Security and the Moonwalking Bear

January 4th, 2013
verboten

embossed cover of “Man and his Symbols” Carl G. Jung; Doubleday, 1969

thoughts on Forbidden spheres | Restricted Data

Once you decide that something is so dangerous that the entire world hinges on keeping it under control, this sense of fear and dread starts to creep outwards. The worry about what must be controlled becomes insatiable — and pretty soon the mundane is included with the existential.

One weapons scientist explained to me how he breached security at Los Alamos simply by bringing a sack lunch into the plutonium facility. He left his lunch on his office desk and stepped out for a minute. He came back to find a commotion. A security officer informed him that the orange he left on his desk was, in fact, a classified object.

He learned that any spherical object became a nuclear secret once it passes over the line demarcating the secure from the open areas of the laboratory, as it could be taken as a model for the plutonium pit that drives a nuclear weapon.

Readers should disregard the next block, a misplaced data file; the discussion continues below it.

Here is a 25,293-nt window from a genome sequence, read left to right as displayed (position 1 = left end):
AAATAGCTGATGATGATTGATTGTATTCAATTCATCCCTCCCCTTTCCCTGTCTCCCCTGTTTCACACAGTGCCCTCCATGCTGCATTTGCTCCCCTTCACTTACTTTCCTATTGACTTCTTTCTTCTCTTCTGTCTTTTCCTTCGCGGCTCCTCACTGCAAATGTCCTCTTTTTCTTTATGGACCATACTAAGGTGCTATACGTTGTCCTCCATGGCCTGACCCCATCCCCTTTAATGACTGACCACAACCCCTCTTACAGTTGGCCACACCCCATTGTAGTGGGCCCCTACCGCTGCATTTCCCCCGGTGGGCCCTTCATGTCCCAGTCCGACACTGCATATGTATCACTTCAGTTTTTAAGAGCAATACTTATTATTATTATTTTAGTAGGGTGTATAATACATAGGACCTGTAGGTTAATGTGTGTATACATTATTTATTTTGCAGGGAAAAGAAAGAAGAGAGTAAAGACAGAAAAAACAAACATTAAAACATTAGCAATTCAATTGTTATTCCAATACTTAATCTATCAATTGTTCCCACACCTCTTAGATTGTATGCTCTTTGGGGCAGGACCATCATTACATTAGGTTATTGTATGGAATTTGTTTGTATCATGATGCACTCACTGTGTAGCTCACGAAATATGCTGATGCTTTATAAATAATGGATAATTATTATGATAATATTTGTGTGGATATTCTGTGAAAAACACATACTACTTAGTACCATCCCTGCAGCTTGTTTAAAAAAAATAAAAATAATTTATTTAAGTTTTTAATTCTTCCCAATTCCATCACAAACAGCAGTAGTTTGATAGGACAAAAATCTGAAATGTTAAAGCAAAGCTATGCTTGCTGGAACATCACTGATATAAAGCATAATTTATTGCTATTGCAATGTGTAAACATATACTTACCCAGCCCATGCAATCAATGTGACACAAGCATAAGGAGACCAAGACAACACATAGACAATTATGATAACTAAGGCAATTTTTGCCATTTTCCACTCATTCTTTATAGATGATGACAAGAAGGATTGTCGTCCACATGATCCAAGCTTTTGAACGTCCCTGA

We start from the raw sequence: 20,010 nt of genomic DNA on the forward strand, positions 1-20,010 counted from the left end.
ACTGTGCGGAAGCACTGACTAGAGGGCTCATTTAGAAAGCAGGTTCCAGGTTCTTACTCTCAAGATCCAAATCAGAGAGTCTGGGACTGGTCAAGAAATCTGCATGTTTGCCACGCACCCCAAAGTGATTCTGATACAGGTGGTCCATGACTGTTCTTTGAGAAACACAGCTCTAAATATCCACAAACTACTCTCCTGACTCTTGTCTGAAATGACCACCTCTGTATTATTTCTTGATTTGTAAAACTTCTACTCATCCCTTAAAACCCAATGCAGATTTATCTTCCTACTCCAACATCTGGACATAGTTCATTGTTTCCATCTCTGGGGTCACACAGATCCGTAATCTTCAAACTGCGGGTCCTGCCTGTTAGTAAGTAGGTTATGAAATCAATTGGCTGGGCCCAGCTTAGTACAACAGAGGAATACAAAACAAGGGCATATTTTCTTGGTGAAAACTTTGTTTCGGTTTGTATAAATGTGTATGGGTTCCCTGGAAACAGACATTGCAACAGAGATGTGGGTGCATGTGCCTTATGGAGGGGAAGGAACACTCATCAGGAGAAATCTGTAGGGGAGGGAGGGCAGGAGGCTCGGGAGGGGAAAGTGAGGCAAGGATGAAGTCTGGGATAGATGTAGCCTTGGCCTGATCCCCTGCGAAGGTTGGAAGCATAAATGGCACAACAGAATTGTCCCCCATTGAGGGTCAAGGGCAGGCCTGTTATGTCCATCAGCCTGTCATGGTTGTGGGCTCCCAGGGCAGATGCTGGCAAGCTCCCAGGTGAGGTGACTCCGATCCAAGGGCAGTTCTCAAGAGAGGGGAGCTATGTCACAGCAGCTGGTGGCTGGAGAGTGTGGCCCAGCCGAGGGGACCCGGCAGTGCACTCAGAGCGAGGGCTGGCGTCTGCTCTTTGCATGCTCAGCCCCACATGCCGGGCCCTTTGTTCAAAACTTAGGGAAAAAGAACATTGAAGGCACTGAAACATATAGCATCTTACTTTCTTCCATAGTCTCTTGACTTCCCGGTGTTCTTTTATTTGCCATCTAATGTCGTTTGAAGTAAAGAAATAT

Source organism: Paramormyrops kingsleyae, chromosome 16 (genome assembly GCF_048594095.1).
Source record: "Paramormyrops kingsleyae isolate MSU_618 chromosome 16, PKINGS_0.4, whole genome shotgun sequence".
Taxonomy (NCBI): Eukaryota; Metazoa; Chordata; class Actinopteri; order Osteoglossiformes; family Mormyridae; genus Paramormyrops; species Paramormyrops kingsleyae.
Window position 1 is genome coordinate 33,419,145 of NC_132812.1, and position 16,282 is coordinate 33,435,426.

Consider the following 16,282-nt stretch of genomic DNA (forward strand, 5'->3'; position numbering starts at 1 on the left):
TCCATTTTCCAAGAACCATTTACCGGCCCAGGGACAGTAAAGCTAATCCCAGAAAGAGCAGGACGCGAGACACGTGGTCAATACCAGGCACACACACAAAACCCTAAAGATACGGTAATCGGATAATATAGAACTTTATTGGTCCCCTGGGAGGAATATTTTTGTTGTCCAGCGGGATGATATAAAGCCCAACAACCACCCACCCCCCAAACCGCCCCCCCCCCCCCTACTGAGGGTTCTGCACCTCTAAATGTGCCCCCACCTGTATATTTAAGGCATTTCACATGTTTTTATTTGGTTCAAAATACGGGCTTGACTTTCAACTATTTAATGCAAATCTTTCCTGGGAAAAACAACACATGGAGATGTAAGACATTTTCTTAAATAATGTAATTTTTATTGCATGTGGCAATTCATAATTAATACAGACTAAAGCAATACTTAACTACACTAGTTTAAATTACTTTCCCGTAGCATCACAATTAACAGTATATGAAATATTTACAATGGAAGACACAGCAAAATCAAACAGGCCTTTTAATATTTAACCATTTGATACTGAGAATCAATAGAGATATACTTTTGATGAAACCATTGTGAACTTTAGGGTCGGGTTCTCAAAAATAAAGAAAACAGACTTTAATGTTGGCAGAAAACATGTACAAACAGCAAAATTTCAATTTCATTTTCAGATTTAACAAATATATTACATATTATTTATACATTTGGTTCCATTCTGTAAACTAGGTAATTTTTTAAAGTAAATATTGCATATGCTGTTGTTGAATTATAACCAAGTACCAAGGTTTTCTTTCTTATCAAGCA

Another interesting point: it seems that all one would need to do to avoid triggering recognition, would be to camouflage the object as something else or flood the scene with other distractions (as in this youtube video demonstration). Hide an oddity like a moonwalking bear within a everyday scenario, by getting the viewers attention focused on something else.

Now doesn’t that tactic sound familiar? 



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